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A Czech priest and philosopher who was secretly ordained in Soviet-occupied East Germany has won the prestigious Templeton Prize, worth £1.1m, which acknowledges people who have “made an exceptional contribution to affirming life's spiritual dimension”.
Mgr Professor Tomas Halik, 65, “advanced religious and cultural freedoms after the Soviet invasion of his country, becoming a leading international advocate for dialogue among different faiths and non-believers,” a communiqué said.
Mgr Halík was condemned by Czechoslovakia’s communist Government in 1972 as an “enemy of the regime”. He spent nearly two decades building a secret network of academics, theologians, philosophers and students dedicated to preserving the intellectual and spiritual life of the democratic state he envisioned.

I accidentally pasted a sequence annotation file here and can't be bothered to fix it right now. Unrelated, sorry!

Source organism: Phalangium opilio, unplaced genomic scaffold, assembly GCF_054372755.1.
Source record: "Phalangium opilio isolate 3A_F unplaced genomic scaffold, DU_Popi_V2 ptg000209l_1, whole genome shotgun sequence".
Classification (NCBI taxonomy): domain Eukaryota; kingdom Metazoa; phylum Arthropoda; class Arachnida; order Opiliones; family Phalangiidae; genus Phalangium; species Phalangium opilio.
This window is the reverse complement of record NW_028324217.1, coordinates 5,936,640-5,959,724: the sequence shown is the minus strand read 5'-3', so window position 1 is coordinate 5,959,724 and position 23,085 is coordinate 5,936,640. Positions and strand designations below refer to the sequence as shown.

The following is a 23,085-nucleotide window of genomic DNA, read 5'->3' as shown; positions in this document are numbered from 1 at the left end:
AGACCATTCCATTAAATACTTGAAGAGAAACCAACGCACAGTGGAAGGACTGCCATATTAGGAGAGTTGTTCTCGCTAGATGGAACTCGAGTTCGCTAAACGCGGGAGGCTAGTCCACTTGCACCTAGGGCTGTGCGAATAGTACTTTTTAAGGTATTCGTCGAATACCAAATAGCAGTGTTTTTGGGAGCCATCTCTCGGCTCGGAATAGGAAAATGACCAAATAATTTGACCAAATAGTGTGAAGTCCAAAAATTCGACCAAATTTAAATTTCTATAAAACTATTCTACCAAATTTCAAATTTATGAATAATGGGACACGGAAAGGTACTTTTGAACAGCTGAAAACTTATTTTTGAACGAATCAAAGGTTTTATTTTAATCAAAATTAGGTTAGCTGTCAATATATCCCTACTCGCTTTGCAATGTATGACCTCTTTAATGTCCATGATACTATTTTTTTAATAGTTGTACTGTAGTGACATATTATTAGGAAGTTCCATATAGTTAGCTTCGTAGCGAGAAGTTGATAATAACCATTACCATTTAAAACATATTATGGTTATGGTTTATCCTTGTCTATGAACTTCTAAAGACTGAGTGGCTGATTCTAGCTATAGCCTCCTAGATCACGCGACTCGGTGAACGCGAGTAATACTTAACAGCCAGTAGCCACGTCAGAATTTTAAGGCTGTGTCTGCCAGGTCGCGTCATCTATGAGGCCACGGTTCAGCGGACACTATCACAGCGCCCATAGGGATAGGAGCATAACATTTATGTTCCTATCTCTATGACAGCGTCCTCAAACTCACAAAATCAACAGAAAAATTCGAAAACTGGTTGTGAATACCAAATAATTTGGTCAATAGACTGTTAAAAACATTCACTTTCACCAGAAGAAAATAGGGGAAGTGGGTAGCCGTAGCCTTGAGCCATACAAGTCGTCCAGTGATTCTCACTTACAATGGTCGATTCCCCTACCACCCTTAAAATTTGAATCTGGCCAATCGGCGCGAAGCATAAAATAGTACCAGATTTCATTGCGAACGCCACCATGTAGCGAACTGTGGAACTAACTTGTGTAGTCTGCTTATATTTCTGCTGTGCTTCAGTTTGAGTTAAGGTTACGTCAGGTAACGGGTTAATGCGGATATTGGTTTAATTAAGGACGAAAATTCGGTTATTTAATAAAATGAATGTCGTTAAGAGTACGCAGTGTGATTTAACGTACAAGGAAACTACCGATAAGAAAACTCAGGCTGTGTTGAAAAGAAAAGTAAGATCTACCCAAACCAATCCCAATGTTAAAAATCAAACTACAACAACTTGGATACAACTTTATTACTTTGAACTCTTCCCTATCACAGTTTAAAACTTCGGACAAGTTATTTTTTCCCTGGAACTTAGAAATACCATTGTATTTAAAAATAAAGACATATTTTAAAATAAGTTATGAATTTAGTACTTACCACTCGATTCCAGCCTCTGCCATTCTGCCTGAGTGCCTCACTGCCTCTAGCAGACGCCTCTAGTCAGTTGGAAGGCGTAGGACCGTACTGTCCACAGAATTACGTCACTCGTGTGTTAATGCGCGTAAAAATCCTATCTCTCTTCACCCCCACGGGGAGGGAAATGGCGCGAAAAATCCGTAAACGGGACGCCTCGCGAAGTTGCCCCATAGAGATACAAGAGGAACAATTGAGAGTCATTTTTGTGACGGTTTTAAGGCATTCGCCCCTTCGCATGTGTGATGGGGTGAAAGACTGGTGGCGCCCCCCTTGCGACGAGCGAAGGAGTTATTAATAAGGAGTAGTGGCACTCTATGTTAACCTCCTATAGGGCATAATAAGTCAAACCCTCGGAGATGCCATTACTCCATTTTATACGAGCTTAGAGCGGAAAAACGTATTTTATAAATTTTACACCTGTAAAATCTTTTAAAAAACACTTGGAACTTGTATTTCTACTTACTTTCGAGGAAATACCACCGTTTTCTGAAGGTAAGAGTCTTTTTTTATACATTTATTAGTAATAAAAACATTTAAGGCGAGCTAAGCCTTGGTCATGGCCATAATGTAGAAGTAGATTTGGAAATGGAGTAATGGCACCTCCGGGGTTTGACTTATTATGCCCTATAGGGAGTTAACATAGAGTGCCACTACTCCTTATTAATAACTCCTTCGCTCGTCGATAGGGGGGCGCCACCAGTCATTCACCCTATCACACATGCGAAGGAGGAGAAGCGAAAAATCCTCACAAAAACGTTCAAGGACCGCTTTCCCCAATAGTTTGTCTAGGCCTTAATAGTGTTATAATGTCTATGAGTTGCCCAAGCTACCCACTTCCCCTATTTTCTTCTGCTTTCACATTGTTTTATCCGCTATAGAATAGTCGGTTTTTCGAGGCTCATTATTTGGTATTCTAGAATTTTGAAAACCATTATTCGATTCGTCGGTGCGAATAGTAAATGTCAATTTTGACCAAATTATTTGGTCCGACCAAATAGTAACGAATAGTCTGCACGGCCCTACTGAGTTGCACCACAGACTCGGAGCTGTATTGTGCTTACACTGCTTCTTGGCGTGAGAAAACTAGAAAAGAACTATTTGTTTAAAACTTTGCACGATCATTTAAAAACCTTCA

For years he worked with pro-democracy figures such as Polish Pope John Paul II, Cardinal František Tomášek (1899-1992) and the future President Václav Havel, who helped Czechoslovakia make a violence-free transition from dictatorship to democracy after 1989 in the so-called “Velvet Revolution”.
He has since cultivated religious tolerance and understanding by sharing ideas and beliefs among followers of widely varying spiritual traditions, notably non-believers.
"The chief task of faith and theology is to teach the art of living amid life's paradoxes and the courage to enter the cloud of unknowing," he said in a speech this morning in London where the Foundation announced the prizewinner.
Previous Templeton winners include Blessed Teresa of Kolkata, Taizé founder Br Roger, Focolare founder Chiara Lubich, the Dalai Lama, South African Archbishop Desmond Tutu and British physicist and theologian John Polkinghorne.